A bankruptcy court has allowed defunct video streaming company Aereo Inc to auction its TV streaming technology assets, court papers show.» Read More
The 787 Operations Control Center is the first place outside of the cockpit to know when a Dreamliner is not flying or functioning as designed. Here's an inside look.
After the Food Network announced on Friday that Paula Deen's contract would not be renewed her legion of fans took to social media over the weekend.
The Supreme Court ruled that makers of generic drugs already approved by the FDA cannot be held liable under state law for claims of design defects.
Ousting a founding CEO can have disastrous results or be the best thing that ever happened. We examine some notable cases.
Seven in 10 full-time employees aren't happy at work—leading to nearly $550 billion in lost productivity each year, but perks aren't the answer, according to a Gallup study.
Companies are testing medical plans that limit what they will pay for certain procedures, encouraging employees to choose less expensive hospitals.
U.S. banks have given a proposal to regulators on how to pay for restructuring in the event of a future crisis, the Wall Street Journal reported.
Edward Snowden was seeking asylum in Ecuador on Sunday after Hong Kong allowed his departure for Russia in a slap to Washington's efforts to extradite him on espionage charges.
Facebook said a year-long data breach inadvertently exposed 6 million users' phone numbers and email addresses to unauthorized viewers.
Apple added a caveat to CEO Tim Cook's one-time stock award: They're tying it, in part, to the performance of the stock, which is down 42 percent from its high above $700.
The US has filed charges against Edward Snowden, the former NSA contractor who exposed the US government's top-secret surveillance programs.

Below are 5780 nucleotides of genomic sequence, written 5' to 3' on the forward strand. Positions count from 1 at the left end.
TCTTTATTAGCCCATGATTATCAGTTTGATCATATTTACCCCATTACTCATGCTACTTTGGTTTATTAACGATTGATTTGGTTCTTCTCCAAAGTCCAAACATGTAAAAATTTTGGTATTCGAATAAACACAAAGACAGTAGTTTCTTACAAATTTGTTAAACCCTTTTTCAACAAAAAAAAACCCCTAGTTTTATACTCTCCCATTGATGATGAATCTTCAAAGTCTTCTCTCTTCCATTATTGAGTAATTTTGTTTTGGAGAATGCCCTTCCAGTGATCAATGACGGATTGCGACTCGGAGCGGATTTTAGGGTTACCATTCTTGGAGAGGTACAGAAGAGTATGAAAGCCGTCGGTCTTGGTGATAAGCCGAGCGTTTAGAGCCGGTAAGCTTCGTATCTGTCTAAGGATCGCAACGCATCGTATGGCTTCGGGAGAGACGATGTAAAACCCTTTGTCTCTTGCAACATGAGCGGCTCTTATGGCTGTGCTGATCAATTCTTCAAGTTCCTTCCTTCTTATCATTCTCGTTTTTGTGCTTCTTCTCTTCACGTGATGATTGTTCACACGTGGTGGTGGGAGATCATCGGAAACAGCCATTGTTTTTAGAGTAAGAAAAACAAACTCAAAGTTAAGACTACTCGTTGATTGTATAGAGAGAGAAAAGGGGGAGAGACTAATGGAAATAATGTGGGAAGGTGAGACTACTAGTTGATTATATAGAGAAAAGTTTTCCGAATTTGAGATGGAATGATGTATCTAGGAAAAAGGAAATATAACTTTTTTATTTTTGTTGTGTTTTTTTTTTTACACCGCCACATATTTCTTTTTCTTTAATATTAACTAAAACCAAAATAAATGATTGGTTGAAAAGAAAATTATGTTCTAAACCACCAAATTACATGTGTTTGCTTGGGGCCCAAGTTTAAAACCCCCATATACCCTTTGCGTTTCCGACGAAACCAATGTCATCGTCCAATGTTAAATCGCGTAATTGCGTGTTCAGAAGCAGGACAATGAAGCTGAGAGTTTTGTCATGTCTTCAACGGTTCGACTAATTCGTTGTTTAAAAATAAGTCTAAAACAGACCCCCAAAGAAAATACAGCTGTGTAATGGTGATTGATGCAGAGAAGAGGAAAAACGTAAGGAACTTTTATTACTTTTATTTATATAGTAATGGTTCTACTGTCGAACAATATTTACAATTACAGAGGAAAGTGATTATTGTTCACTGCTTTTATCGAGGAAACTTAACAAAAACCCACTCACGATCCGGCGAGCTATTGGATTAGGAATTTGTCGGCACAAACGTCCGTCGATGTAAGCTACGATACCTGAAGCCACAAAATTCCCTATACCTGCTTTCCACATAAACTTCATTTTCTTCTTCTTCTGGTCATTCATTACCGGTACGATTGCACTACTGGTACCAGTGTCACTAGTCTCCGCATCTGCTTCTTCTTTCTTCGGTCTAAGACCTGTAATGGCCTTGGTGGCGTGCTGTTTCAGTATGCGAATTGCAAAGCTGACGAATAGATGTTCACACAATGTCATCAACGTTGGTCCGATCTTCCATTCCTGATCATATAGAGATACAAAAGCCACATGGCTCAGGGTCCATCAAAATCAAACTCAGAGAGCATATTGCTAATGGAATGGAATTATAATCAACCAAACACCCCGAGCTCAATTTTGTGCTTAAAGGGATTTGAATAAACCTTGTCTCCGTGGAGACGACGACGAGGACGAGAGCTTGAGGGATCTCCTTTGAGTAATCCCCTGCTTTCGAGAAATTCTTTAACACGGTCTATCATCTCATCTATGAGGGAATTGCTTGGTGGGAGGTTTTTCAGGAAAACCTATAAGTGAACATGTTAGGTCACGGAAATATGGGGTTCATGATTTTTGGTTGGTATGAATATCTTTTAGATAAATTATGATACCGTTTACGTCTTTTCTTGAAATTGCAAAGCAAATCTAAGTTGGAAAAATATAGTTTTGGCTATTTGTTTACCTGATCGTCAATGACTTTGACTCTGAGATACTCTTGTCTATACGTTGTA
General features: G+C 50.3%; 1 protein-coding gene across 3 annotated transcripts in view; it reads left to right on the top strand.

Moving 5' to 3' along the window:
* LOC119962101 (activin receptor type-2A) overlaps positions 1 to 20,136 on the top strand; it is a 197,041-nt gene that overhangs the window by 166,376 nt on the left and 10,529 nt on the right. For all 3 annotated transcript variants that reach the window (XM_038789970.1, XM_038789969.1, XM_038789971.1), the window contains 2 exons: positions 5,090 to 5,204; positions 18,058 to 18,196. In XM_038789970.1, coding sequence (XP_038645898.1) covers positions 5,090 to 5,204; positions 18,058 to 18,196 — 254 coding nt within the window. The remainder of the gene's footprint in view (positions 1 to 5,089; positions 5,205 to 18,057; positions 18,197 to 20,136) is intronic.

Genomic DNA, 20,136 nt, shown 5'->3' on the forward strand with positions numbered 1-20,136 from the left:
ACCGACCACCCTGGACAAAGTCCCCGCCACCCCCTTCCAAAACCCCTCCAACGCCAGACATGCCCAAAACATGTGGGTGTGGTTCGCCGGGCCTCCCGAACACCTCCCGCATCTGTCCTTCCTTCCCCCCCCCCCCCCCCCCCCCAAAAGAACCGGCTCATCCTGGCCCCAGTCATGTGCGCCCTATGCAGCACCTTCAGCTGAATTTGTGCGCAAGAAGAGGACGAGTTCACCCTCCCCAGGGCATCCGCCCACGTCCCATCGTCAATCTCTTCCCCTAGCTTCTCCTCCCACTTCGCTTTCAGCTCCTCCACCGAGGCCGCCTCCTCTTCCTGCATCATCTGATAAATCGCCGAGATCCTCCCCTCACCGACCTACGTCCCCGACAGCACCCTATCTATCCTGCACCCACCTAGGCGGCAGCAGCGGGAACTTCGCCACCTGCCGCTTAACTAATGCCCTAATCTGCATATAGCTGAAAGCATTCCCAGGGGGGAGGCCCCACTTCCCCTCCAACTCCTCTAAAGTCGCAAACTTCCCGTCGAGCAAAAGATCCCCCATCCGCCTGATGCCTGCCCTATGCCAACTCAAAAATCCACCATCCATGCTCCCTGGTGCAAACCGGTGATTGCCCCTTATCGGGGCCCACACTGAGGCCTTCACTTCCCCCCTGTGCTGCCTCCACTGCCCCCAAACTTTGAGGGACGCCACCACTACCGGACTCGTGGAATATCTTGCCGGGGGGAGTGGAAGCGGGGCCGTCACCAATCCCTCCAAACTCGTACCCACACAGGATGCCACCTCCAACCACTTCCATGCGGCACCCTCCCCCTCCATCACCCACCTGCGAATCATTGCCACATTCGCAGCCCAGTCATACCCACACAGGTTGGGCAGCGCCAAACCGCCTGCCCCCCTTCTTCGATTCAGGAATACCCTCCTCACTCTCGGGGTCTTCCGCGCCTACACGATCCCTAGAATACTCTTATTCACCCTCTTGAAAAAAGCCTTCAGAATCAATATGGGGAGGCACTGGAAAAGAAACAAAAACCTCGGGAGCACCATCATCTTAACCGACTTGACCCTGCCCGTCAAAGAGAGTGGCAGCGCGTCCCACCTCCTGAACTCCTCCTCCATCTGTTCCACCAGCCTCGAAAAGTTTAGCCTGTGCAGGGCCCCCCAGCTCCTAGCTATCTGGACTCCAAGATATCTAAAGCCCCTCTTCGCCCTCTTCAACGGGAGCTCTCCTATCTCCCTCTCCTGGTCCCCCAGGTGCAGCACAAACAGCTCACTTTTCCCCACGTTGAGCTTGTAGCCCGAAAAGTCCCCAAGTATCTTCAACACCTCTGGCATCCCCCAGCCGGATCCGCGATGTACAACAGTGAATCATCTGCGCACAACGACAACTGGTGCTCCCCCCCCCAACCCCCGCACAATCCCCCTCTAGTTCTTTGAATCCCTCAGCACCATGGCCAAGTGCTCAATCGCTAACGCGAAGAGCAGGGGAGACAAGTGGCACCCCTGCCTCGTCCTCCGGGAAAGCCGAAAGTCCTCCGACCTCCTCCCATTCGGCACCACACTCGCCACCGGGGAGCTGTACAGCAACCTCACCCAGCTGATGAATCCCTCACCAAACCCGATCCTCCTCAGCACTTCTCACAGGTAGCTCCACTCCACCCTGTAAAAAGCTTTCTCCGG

The textbook's day's are numbered, with the rise of e-books and self-publishing. That will mean lighter bookbags and prices, but they're still not cheap.
It's official! Australia has named the winners of its "Best Jobs in the World" contest — here are the winners, everyone from outback adventurer to chief funster.
Wal-Mart is said to be considering bids from retirement plan managers to run its $15.6 billion 401(k) program, which has been administered by BofA's Merrill Lynch for 15 years.
The House speaker urged the president to push Democrats to back a move to switch student loan interest rates to a market-based system before they double.
Los Angeles World Airports is spending more than $4 billion to renovate facilities, and $1.9 billion is being used to give the Tom Bradley International Terminal a makeover.
Hey, who's in the mood for a game of Words With Friends? The FAA is considering relaxing restrictions on shutting off devices at takeoff and landing.
Sales and rental prices on Cape Cod are rising, especially at the top end of the market. Plus, see which property billionaire William Koch has put up for sale, CNBC has learned.
The Conference Board will stop giving members of the media early information about data as a result of fears it is creating an "unlevel playing field" in financial markets.
You may find some new friends at the office Friday—four-legged ones. It’s Take Your Dog to Work Day. The percentage of people who take pets to work is still small, but growing.
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CNBC's Jackie DeAngelis discusses the day's activity in the commodities markets and looks ahead at where oil and precious metals are likely headed next week. Natural gas fell below $3, mostly due to the extremely mild winter so far. Prices could continue to fall, traders say.
He's calling roll. Mad Money host Jim Cramer has new graduation guidelines to make school a better investment.
Mad Money's Jim Cramer helps investors understand the problem with the mutual fund model. Cramer says a cheap S&P 500 index fund is the least bad way to passively manage your money.